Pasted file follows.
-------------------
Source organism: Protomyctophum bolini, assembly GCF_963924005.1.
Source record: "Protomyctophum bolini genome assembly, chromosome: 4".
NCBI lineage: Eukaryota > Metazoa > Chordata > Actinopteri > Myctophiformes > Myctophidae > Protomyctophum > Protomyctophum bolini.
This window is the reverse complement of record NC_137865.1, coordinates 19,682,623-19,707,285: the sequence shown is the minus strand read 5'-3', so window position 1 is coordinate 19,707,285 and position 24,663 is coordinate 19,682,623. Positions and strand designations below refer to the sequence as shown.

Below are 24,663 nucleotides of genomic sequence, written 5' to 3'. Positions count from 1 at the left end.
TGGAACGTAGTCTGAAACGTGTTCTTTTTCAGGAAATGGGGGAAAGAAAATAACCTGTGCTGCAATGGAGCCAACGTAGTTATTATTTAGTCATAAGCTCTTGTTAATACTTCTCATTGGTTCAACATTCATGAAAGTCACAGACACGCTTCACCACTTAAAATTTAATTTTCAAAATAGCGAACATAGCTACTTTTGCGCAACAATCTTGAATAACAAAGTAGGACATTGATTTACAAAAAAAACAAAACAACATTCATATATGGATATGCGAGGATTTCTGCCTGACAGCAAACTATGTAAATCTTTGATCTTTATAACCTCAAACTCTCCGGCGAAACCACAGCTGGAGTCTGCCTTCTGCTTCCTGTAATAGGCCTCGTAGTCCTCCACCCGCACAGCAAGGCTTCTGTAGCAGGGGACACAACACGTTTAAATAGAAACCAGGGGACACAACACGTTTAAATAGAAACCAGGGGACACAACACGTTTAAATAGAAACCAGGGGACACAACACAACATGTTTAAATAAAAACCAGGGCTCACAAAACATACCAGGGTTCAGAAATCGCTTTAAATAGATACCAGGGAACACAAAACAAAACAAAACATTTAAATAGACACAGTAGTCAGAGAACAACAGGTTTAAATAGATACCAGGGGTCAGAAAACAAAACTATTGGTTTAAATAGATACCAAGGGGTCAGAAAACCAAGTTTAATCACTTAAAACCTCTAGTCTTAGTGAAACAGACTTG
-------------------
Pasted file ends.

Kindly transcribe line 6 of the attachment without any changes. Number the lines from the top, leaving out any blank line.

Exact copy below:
TGGAACGTAGTCTGAAACGTGTTCTTTTTCAGGAAATGGGGGAAAGAAAATAACCTGTGCTGCAATGGAGCCAACGTAGTTATTATTTAGTCATAAGCTCTTGTTAATACTTCTCATTGGTTCAACATTCATGAAAGTCACAGACACGCTTCACCACTTAAAATTTAATTTTCAAAATAGCGAACATAGCTACTTTTGCGCAACAATCTTGAATAACAAAGTAGGACATTGATTTACAAAAAAAACAAAACAACATTCATATATGGATATGCGAGGATTTCTGCCTGACAGCAAACTATGTAAATCTTTGATCTTTATAACCTCAAACTCTCCGGCGAAACCACAGCTGGAGTCTGCCTTCTGCTTCCTGTAATAGGCCTCGTAGTCCTCCACCCGCACAGCAAGGCTTCTGTAGCAGGGGACACAACACGTTTAAATAGAAACCAGGGGACACAACACGTTTAAATAGAAACCAGGGGACACAACACGTTTAAATAGAAACCAGGGGACACAACACAACATGTTTAAATAAAAACCAGGGCTCACAAAACATACCAGGGTTCAGAAATCGCTTTAAATAGATACCAGGGAACACAAAACAAAACAAAACATTTAAATAGACACAGTAGTCAGAGAACAACAGGTTTAAATAGATACCAGGGGTCAGAAAACAAAACTATTGGTTTAAATAGATACCAAGGGGTCAGAAAACCAAGTTTAATCACTTAAAACCTCTAGTCTTAGTGAAACAGACTTG